Black added that the company has avoided seeking a mid-course correction in 2008 by maximizing the amount of electricity it generates from coal, which is priced lower than natural gas. The company continually strives to manage costs by hedging natural gas and using diversified fuel sources.

Energy efficiency programs

To help manage the increase, customers have a wide variety of energy efficiency programs available through Tampa Electric.

Tampa Electric recently added 12 new energy efficiency programs to its roster; the company also made improvements to several longtime programs. The company received approval from the FPSC to expand its innovative Energy Planner pilot program to all new qualified Energy Planner customers.

Energy Planner allows customers to make energy consumption decisions based on near real-time energy prices by using a programmable “smart” thermostat provided by the company at no charge. Customers participating in the pilot study saved an average of a month’s worth of electricity over the course of a year. Other new programs include a Low Income program, where qualified customers can receive a number of items geared toward increasing their home’s energy efficiency.

Continuing the company’s efforts to offer innovative energy efficiency solutions to all customer groups, the company also recently launched a new program for commercial customers. Known as Demand Response, the program will pay incentives to participating commercial customers when they conserve energy at times of peak demand.

Through these programs, Tampa Electric believes that the average user of electricity can help minimize the impact of electricity price increases.

For more information on the company’s energy efficiency programs, visit online: .

Tampa Electric Company is the principal subsidiary of TECO Energy, Inc. (NYSE: TE), an energy-related holding company with regulated utility operations in Florida, including both Tampa Electric and Peoples Gas System . Tampa Electric serves almost 667,000 customers in West Central Florida. Other subsidiaries include TECO Coal, which owns and operates coal production facilities in Kentucky and Virginia, and TECO Guatemala, which is engaged in electric power generation and distribution and energy-related businesses in Guatemala.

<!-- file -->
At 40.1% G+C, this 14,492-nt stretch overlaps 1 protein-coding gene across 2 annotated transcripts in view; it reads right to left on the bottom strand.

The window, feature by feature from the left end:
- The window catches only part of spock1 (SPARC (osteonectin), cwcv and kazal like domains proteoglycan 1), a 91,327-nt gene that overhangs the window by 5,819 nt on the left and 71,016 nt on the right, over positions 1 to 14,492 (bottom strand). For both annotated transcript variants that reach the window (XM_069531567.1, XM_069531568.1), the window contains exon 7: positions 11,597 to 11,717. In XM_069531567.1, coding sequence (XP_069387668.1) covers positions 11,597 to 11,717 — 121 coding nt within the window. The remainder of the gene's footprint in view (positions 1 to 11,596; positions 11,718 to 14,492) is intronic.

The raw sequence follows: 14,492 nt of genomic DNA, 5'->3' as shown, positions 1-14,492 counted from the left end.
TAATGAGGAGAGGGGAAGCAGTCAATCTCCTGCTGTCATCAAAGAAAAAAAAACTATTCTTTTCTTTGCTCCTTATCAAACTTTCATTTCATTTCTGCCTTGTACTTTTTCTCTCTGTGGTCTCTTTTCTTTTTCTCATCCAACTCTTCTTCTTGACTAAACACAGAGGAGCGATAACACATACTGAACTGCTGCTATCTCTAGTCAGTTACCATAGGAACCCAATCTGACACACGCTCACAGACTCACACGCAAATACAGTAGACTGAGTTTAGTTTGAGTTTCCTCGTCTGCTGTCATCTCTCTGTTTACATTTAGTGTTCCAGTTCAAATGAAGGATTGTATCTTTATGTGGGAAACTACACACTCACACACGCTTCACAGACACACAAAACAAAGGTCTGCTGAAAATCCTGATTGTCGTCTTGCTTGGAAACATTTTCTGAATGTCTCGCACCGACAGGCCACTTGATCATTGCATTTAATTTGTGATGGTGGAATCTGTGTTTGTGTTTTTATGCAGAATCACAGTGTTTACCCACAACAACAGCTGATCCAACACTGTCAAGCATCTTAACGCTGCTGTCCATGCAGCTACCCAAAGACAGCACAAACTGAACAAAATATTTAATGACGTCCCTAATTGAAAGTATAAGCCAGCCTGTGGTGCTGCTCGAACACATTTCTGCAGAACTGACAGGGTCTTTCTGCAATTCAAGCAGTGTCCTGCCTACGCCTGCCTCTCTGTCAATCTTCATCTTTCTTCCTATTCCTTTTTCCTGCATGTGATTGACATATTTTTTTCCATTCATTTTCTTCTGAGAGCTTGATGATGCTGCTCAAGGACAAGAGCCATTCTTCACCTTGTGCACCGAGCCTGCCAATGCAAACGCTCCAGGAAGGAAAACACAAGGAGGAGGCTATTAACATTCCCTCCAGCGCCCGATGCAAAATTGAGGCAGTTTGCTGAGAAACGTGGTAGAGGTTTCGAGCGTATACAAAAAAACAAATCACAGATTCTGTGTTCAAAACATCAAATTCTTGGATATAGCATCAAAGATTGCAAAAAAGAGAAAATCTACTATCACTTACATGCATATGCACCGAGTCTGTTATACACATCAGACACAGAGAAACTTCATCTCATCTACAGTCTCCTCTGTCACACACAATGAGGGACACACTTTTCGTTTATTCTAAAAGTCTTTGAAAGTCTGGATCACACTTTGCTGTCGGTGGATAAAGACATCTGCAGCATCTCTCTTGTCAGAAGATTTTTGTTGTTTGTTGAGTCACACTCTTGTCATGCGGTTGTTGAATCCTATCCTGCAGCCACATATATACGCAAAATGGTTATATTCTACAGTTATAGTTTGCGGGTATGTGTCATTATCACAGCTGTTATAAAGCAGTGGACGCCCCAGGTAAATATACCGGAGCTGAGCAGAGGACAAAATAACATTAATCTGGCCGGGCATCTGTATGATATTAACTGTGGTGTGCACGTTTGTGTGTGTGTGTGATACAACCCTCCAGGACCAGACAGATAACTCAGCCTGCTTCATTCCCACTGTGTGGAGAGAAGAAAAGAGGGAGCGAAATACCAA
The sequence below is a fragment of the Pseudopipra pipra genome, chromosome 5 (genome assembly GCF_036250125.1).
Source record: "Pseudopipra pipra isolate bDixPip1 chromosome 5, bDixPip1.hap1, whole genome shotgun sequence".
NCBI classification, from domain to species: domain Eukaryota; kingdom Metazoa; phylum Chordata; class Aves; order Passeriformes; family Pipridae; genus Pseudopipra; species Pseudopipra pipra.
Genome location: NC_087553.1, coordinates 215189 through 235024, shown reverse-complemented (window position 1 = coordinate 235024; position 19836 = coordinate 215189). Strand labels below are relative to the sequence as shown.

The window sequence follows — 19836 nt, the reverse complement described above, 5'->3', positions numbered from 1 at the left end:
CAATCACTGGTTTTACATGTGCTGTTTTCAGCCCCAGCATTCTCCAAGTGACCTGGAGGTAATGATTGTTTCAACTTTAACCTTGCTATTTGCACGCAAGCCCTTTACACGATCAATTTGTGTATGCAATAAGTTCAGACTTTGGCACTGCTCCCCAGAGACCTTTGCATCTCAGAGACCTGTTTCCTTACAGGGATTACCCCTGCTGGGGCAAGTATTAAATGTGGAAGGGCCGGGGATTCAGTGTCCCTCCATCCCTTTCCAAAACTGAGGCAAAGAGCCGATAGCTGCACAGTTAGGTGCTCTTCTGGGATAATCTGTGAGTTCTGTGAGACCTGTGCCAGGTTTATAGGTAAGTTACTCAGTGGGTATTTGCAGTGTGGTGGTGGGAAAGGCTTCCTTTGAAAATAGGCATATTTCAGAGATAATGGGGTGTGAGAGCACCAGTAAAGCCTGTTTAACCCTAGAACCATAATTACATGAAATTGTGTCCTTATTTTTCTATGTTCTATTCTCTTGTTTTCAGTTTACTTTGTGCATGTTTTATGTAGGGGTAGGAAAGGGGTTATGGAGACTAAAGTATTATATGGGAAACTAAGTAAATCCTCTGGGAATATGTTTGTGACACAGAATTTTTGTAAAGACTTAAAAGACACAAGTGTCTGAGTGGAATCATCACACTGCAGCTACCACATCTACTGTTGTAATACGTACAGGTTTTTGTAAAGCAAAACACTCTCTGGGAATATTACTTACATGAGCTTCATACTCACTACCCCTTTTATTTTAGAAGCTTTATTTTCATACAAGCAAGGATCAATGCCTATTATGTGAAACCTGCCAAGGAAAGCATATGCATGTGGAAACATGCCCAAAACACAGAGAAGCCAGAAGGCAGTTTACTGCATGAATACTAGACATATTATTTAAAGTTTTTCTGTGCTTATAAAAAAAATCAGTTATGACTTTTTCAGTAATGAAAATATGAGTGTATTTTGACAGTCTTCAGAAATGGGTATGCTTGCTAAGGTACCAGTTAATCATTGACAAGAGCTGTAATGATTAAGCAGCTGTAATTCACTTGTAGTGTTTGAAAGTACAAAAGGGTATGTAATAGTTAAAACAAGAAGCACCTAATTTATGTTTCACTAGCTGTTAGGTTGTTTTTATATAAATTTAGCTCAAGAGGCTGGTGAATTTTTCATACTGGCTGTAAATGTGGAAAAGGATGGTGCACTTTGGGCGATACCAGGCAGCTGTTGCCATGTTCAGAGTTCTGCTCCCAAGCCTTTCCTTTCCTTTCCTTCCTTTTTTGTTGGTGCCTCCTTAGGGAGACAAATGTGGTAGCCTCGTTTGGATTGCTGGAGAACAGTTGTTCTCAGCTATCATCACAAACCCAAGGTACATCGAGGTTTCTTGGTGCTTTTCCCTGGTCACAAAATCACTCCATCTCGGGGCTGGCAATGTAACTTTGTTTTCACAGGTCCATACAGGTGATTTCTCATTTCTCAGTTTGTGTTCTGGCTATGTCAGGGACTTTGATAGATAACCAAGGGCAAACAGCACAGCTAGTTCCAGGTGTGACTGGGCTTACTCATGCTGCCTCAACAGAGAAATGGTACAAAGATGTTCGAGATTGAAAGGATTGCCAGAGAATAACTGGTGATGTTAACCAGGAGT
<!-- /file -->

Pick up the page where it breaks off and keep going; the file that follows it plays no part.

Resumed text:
Note: This release contains forward-looking statements, which are subject to the inherent uncertainties in predicting future results and conditions. Actual results or outcomes may differ materially from those forecasted. The forecasted information is based on the company’s current expectations and assumptions, and the company does not undertake to update that information or any other information contained in this release, except as may be required by law. Fuel prices are dependent on market conditions, and customer rates are dependent on many factors, including actions by the FPSC. Additional information is contained under “Risk Factors” in TECO Energy, Inc.’s and Tampa Electric Company’s combined Annual Report on Form 10-K for the period ended Dec. 31, 2007.